fusion energy, fusion reactor, lawrence livermore national laboratory

On the one-year anniversary of achieving a yield of more than 1.3 megajoules at LLNL’s National Ignition Facility, the scientific results of this record experiment have been published in three peer-reviewed papers: one in Physical Review Letters and two in Physical Review E. This stylized image shows a cryogenic target used for these record-setting inertial fusion experiments. Credit:James Wickboldt/LLNL

After decades of inertial confinement fusion research, a yield of more than 1.3 megajoules (MJ) was achieved for the first time on August 8, 2021. This put scientists at Lawrence Livermore National Laboratory’s (LLNL’s) National Ignition Facility (NIF) at the threshold of fusion gain and achieved scientific ignition.

On the one-year anniversary of this historic achievement, the scientific results of this record experiment have been published in three peer-reviewed papers. One paper was published in Physical Review Letters and two in Physical Review E. In the Physical Review Letters paper, more than 1,000 authors were included to recognize and acknowledge the many individuals who have worked over many decades to enable this significant advance.

“The record shot was a major scientific advance in fusion research, which establishes that fusion ignition in the lab is possible at NIF,” said Omar Hurricane, chief scientist for LLNL’s inertial confinement fusion program. “Achieving the conditions needed for ignition has been a long-standing goal for all inertial confinement fusion research and opens access to a new experimental regime where alpha-particle self-heating outstrips all the cooling mechanisms in the fusion plasma.”

The results from August 8, 2021, are described in detail in the papers. They also include the associated design, improvements, and experimental measurements. LLNL physicist Alex Zylstra, lead experimentalist and first author of the experimental Physical Review E paper, noted that in 2020 and early 2021 the Lab conducted experiments in the “burning plasma” regime for the first time. These set the stage for the record shot.

“From that design, we made several improvements to get to the August 8, 2021, shot,” he said. “Improvements to the physics design and quality of target all helped lead to the success of the August shot, which is discussed in the Physical Review E papers.”

This experiment incorporated a few important changes, including an improved target design. “Reducing the coasting-time with more efficient hohlraums compared to prior experiments was key in moving between the burning plasma and ignition regimes,” said LLNL physicist Annie Kritcher, lead designer and first author of the design Physical Review E paper. “The other main changes were improved capsule quality and a smaller fuel fill tube.”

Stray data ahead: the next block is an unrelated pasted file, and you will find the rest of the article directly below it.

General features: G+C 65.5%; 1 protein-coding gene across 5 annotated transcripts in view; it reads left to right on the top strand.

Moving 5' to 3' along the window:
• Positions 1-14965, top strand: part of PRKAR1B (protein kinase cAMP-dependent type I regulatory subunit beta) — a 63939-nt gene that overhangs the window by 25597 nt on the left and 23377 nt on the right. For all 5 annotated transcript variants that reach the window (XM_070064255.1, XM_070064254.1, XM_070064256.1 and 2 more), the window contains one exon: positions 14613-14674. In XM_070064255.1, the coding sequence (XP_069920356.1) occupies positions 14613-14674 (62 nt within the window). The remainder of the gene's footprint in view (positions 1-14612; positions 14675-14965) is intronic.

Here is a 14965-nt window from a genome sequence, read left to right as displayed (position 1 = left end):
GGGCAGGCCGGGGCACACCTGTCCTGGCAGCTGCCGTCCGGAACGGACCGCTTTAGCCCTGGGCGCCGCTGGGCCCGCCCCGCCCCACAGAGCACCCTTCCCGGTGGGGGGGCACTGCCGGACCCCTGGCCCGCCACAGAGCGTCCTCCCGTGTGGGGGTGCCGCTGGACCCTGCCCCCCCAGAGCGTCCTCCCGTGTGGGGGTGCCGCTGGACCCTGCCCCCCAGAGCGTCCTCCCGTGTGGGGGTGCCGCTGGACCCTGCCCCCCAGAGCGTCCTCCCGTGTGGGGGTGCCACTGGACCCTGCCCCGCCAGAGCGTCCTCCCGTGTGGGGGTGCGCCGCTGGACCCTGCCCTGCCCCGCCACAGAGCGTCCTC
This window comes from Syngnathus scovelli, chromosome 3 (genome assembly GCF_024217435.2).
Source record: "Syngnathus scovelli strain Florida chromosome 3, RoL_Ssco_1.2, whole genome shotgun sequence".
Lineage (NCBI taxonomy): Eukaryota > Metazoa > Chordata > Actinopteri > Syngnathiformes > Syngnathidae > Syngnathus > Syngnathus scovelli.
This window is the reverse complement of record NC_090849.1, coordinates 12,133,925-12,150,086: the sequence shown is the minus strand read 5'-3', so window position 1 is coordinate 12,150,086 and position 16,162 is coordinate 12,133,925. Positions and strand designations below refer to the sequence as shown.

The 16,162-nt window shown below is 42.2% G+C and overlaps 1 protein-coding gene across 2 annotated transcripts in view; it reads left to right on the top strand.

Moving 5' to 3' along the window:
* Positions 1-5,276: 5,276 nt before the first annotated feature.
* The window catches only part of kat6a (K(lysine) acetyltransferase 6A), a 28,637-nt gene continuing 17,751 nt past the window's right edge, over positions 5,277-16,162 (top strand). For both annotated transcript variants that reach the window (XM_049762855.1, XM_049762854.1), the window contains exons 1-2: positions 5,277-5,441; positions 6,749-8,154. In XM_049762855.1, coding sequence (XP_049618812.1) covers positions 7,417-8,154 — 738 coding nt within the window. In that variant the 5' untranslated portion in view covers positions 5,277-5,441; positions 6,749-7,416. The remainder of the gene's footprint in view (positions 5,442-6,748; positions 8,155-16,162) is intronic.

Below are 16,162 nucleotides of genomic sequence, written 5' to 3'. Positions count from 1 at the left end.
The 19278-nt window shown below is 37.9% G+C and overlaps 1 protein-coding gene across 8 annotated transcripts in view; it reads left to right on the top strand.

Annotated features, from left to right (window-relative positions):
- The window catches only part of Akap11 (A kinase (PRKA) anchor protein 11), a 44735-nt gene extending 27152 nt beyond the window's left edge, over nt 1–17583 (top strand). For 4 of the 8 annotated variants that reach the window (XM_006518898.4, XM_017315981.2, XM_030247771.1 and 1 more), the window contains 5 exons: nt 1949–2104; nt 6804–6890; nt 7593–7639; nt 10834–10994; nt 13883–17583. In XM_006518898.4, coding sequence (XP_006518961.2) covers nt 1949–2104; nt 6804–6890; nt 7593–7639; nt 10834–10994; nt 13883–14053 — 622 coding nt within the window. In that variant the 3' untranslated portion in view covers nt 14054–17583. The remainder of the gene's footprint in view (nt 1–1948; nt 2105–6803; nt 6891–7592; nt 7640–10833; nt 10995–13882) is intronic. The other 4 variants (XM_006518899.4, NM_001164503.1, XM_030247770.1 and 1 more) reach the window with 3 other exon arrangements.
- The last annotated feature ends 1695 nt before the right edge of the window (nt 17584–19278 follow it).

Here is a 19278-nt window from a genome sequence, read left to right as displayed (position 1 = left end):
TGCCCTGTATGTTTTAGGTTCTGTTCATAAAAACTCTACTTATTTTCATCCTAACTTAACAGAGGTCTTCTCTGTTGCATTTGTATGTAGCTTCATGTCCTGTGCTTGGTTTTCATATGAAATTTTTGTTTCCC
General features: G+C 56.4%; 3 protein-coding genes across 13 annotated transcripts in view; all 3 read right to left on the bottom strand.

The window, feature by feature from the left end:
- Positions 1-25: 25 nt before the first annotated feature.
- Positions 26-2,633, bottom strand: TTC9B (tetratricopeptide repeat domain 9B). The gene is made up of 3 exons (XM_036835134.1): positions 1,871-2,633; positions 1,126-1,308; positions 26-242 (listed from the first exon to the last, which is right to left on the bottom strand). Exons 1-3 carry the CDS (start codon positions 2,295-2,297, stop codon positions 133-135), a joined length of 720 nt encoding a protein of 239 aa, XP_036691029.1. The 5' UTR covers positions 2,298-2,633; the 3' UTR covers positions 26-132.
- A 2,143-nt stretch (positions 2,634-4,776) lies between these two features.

Since the experiment last August, the researchers have been executing a series of experiments to attempt to repeat the performance and to understand the experimental sensitivities in this new regime.

“Many variables can impact each experiment,” Kritcher said. “The 192 laser beams do not perform exactly the same from shot to shot, the quality of targets varies and the ice layer grows at differing roughness on each target. These experiments provided an opportunity to test and understand the inherent variability in this new, sensitive experimental regime.”

Although the repeat attempts have not reached the same level of fusion yield as the August 2021 experiment, all of them demonstrated capsule gain greater than unity. They have had yields in the 430-700 kJ range, which are significantly higher than the previous highest yield of 170 kJ from February 2021. The data gained from these and other experiments are providing crucial clues as to what went right and what changes are needed in order to not only repeat that experiment but also exceed its performance in the future. The scientists are also utilizing the experimental data to increase understanding of the fundamental processes of fusion ignition and burn. They’re also working to enhance simulation tools in support of stockpile stewardship.

Looking ahead, the research team is working to leverage the accumulated experimental data and simulations to move toward a more robust regime – further beyond the ignition cliff – where general trends found in this new experimental regime can be better separated from variability in targets and laser performance.

Efforts to increase fusion performance and robustness are underway via improvements to the laser and improvements to the targets. Additionally, they’re working on modifications to the design that further improve energy delivery to the hotspot while maintaining or even increasing the hot-spot pressure. This includes improving the compression of the fusion fuel, increasing the amount of fuel, and other avenues.

“It is extremely exciting to have an ‘existence proof’ of ignition in the lab,” Hurricane said. “We’re operating in a regime that no researchers have accessed since the end of nuclear testing, and it’s an incredible opportunity to expand our knowledge as we continue to make progress.”

References:

“Lawson Criterion for Ignition Exceeded in an Inertial Fusion Experiment” by H. Abu-Shawareb et al. (Indirect Drive ICF Collaboration), 8 August 2022, Physical Review Letters.
DOI: 10.1103/PhysRevLett.129.075001

“Experimental achievement and signatures of ignition at the National Ignition Facility” by A. B. Zylstra et al., 8 August 2022, Physical Review E.
DOI: 10.1103/PhysRevE.106.025202

“Design of an inertial fusion experiment exceeding the Lawson criterion for ignition” by A. L. Kritcher et al., 8 August 2022, Physical Review E.
DOI: 10.1103/PhysRevE.106.025201

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